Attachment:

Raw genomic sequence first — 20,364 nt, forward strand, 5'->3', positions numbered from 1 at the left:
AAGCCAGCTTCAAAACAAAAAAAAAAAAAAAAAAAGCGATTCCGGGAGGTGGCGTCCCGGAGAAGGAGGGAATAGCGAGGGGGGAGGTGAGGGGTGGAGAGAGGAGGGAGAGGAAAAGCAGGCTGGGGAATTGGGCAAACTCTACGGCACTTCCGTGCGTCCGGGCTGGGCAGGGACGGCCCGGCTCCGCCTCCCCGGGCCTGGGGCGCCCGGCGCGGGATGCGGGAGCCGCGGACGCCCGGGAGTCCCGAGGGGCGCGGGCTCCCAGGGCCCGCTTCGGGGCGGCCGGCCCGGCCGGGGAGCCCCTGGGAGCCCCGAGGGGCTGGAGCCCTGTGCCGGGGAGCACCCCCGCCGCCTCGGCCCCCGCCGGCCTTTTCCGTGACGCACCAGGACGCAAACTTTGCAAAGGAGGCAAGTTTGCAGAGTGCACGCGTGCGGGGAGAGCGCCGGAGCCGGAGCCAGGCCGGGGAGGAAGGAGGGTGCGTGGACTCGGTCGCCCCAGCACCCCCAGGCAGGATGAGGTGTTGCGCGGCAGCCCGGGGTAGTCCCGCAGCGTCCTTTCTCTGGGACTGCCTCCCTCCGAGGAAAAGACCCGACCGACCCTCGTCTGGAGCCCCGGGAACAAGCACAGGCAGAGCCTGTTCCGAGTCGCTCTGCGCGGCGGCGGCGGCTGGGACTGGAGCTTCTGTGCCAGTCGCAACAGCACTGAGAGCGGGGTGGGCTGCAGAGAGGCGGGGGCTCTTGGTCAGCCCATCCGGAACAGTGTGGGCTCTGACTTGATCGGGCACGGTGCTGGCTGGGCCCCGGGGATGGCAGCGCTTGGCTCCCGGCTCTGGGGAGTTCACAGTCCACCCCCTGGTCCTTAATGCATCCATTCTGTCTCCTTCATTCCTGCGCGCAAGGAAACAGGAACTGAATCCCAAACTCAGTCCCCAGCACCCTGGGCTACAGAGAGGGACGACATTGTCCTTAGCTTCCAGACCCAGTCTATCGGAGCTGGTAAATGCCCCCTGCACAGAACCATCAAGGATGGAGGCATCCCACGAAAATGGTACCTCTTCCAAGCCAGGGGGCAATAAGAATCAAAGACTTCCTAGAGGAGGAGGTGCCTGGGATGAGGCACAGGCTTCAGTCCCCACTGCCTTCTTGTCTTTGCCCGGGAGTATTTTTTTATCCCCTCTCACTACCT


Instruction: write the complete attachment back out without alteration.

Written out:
Raw genomic sequence first — 20,364 nt, forward strand, 5'->3', positions numbered from 1 at the left:
AAGCCAGCTTCAAAACAAAAAAAAAAAAAAAAAAAGCGATTCCGGGAGGTGGCGTCCCGGAGAAGGAGGGAATAGCGAGGGGGGAGGTGAGGGGTGGAGAGAGGAGGGAGAGGAAAAGCAGGCTGGGGAATTGGGCAAACTCTACGGCACTTCCGTGCGTCCGGGCTGGGCAGGGACGGCCCGGCTCCGCCTCCCCGGGCCTGGGGCGCCCGGCGCGGGATGCGGGAGCCGCGGACGCCCGGGAGTCCCGAGGGGCGCGGGCTCCCAGGGCCCGCTTCGGGGCGGCCGGCCCGGCCGGGGAGCCCCTGGGAGCCCCGAGGGGCTGGAGCCCTGTGCCGGGGAGCACCCCCGCCGCCTCGGCCCCCGCCGGCCTTTTCCGTGACGCACCAGGACGCAAACTTTGCAAAGGAGGCAAGTTTGCAGAGTGCACGCGTGCGGGGAGAGCGCCGGAGCCGGAGCCAGGCCGGGGAGGAAGGAGGGTGCGTGGACTCGGTCGCCCCAGCACCCCCAGGCAGGATGAGGTGTTGCGCGGCAGCCCGGGGTAGTCCCGCAGCGTCCTTTCTCTGGGACTGCCTCCCTCCGAGGAAAAGACCCGACCGACCCTCGTCTGGAGCCCCGGGAACAAGCACAGGCAGAGCCTGTTCCGAGTCGCTCTGCGCGGCGGCGGCGGCTGGGACTGGAGCTTCTGTGCCAGTCGCAACAGCACTGAGAGCGGGGTGGGCTGCAGAGAGGCGGGGGCTCTTGGTCAGCCCATCCGGAACAGTGTGGGCTCTGACTTGATCGGGCACGGTGCTGGCTGGGCCCCGGGGATGGCAGCGCTTGGCTCCCGGCTCTGGGGAGTTCACAGTCCACCCCCTGGTCCTTAATGCATCCATTCTGTCTCCTTCATTCCTGCGCGCAAGGAAACAGGAACTGAATCCCAAACTCAGTCCCCAGCACCCTGGGCTACAGAGAGGGACGACATTGTCCTTAGCTTCCAGACCCAGTCTATCGGAGCTGGTAAATGCCCCCTGCACAGAACCATCAAGGATGGAGGCATCCCACGAAAATGGTACCTCTTCCAAGCCAGGGGGCAATAAGAATCAAAGACTTCCTAGAGGAGGAGGTGCCTGGGATGAGGCACAGGCTTCAGTCCCCACTGCCTTCTTGTCTTTGCCCGGGAGTATTTTTTTATCCCCTCTCACTACCT